A floating dreamscape brought to life, “Lacuna” by Olson Kundig blurs the boundaries between structure and sculpture. Originally inspired by the form of an egg in a nest, “Lacuna” offers a space of refuge for children as an elevated wooden cocoon. Transcending the archetypal structure of a playhouse, “Lacuna” simultaneously functions as a glowing, abstract landscape sculpture.
An interior steel frame raises the structure above the landscape and is covered with crisscrossing cedar beams that connect with a simple joint multiplied hundreds of times. This basic structural geometry is mimicked by the entry ladder, which marks the physical and symbolic transition from the earth to the otherworldly realm of the playhouse.
Once inside, the hollowed-out “egg yolk” center of the structure can comfortably accommodate one or two children. Its non-prescriptive and spare 84 square-foot interior allows the imagination to take center stage for what can occur inside.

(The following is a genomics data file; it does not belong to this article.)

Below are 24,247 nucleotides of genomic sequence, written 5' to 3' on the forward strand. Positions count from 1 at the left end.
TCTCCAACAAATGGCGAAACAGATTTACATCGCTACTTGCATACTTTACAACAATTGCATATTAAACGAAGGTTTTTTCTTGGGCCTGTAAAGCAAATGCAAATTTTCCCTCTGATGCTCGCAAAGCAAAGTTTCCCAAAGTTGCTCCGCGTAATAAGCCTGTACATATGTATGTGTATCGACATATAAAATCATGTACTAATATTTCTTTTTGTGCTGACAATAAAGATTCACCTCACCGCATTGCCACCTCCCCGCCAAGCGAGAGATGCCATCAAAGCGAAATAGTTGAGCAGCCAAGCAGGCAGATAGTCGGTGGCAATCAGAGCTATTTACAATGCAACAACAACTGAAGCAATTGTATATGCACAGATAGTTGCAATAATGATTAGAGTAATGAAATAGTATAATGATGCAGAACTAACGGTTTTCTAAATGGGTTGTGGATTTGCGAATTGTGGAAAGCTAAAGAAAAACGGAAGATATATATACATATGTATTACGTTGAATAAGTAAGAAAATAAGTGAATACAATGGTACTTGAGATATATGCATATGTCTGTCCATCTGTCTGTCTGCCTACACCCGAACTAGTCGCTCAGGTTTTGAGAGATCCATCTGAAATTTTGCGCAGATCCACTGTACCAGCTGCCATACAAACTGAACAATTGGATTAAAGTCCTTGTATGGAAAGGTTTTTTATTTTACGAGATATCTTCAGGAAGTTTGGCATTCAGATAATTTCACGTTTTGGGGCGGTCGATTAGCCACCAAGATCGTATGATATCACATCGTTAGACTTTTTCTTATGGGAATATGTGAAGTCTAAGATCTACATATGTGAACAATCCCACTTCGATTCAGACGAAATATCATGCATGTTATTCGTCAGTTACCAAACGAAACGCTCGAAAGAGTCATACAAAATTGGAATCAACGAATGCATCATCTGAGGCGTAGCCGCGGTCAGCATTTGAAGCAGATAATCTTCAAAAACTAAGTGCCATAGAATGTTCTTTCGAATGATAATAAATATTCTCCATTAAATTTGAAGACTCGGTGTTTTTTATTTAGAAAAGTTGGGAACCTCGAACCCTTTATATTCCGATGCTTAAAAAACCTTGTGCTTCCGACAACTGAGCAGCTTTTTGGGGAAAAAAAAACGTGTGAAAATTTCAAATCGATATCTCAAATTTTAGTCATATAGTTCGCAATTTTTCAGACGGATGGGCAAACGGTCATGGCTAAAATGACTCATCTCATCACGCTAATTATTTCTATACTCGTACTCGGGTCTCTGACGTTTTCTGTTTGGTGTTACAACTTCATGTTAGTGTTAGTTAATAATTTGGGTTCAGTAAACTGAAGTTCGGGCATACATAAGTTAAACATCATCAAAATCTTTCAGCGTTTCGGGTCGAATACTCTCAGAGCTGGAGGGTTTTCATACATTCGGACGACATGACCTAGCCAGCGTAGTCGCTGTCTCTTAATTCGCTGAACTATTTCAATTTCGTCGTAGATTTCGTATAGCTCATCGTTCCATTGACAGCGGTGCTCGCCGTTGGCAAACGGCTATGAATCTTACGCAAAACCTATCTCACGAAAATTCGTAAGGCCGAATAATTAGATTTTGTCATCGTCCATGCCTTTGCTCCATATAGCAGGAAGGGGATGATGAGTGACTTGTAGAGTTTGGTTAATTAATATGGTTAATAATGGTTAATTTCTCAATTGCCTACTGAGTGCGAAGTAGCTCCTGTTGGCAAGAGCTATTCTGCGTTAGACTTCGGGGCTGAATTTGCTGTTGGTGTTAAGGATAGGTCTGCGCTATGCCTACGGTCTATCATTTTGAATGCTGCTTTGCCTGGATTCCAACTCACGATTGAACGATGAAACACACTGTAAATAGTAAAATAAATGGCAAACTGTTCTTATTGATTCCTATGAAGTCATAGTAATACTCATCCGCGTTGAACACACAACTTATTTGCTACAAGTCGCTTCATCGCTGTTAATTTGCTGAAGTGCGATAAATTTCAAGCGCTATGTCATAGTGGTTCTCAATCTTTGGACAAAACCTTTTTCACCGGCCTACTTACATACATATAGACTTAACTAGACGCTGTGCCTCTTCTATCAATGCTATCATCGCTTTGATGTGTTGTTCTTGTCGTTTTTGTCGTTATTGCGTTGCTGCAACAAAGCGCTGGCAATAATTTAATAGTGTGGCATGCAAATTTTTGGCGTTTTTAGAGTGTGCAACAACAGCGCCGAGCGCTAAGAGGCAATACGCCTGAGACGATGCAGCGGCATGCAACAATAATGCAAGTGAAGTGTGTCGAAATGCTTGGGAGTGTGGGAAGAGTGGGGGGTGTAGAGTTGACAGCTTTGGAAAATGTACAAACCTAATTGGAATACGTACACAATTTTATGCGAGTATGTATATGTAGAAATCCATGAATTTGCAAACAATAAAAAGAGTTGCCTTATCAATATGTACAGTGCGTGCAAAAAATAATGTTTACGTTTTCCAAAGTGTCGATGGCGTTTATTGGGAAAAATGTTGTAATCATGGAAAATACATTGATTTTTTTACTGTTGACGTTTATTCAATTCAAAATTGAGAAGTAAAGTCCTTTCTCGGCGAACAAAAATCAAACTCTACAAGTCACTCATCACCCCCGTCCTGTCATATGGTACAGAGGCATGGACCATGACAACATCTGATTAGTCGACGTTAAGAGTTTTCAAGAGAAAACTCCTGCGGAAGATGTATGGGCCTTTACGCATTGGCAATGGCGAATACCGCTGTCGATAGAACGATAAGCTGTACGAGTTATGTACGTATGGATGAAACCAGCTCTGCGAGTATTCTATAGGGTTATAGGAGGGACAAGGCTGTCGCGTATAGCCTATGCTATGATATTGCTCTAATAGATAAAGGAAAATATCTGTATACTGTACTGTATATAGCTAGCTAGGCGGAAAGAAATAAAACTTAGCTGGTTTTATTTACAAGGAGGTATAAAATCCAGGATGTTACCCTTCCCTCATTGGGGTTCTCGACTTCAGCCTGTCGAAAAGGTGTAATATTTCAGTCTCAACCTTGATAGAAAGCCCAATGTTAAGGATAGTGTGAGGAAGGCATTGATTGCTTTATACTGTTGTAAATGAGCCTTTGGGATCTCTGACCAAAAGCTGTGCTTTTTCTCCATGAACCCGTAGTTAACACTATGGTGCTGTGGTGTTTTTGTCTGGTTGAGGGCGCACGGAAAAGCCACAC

Lighting is a central design element, as Olson Kundig collaborated with Brian Hood Lighting Design to fit the ladder with LED strips, illuminating the interior and creating a soft, radiating glow.
The geometric stacking of the beams renders the playhouse open to the elements, creating a connection to its surroundings and allowing occupants to gaze out onto the world. Kids can read among the dappled sunlight or sleep out under the stars. The use of cedar encourages a natural weathering process, letting the playhouse blend into the landscape over time. Depending on its context, “Lacuna” can transform into a nest tucked high among trees in the woods, stand as a luminous sculpture in a manicured garden, or become a beaming lighthouse on a bluff overlooking the ocean.
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